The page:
HQ Greensboro’s second featured member of the month is the Events and Communications Coordinator of the Democracy at Work Institute: Roodline Volcy.
Democracy at Work Institute supports the development of worker cooperatives; it also supports worker cooperatives that already exist in addition to aiding in the conversion of traditional businesses into worker cooperatives.
You may wonder what exactly a worker’s cooperative is. It is a cooperative that is owned and self-managed by its workers. Roodline Volcy describes worker cooperatives as follows, “It’s a great alternative to capitalism where there’s a top-down system: you can’t make any decisions about where you work, someone else does. Very popular in Europe, worker cooperatives give people ownership of their labor as well as ownership of their workplace.” A more complex idea to grasp, Volcy related it to a concept that more people are familiar with. She explained that most people are aware of traditional cooperatives like Deep Roots, where one can be a member which allows them to vote within the company and get perks like quarterly discounts. The only downside is that the vote is limited because of the food based consumer products provided. In a worker’s cooperative, assets are equally owned and governed by employees who earn money from the profits of their labor. Decision making is democratic and members have opportunities for great involvement, training and incentives to partake because they have a large financial stake in the firm.
Volcy found the passion for her work through the realization of her support for self-managed worker cooperatives over the more prevalent capitalist model. She supports a system where she owns her labor, what she can do, and what she produces. Worker cooperatives empower people of color, women whose careers may be at risk because they are mothers who get fired for having to care for their babies, and people who have been fired for arbitrary reasons. Volcy explains, “We can come together and make our own workplace and run it and make our own decisions and give ourselves the quality of life we deserve.”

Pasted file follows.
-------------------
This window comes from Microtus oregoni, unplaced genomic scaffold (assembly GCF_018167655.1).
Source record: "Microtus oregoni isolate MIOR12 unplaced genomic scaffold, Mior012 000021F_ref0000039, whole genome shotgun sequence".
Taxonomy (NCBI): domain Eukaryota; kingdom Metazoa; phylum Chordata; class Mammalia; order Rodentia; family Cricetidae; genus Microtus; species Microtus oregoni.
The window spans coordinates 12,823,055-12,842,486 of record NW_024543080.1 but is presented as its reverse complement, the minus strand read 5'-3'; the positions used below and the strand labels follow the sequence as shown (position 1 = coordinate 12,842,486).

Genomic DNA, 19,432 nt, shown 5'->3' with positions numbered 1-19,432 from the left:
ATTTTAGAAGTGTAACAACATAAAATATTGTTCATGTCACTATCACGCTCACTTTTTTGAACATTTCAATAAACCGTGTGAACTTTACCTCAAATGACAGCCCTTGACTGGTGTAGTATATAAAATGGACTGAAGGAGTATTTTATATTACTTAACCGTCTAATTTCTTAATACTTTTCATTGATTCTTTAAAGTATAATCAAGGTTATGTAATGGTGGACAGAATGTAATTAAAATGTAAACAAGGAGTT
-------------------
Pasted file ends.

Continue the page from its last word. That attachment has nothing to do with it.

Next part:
Volcy hopes to one day become a co-director of a program that focuses on immigrant worker cooperatives. Long term, she aspires to open her own consulting business for events.
When asked how HQ has helped her reach her goals, Volcy described how HQ helped her deal with her biggest difficulty in working from home for a company located in Oakland, CA. It became increasingly difficult to separate work from leisure in the same way as people who work office jobs allowing them to leave their jobs at work. HQ provided her that opportunity. “When I’m at work, I do work stuff and when I come home, I do home stuff. Before I came to HQ, those boundaries were really blurred.” She’s able to participate in meetings with coworkers around the country from right here at HQ.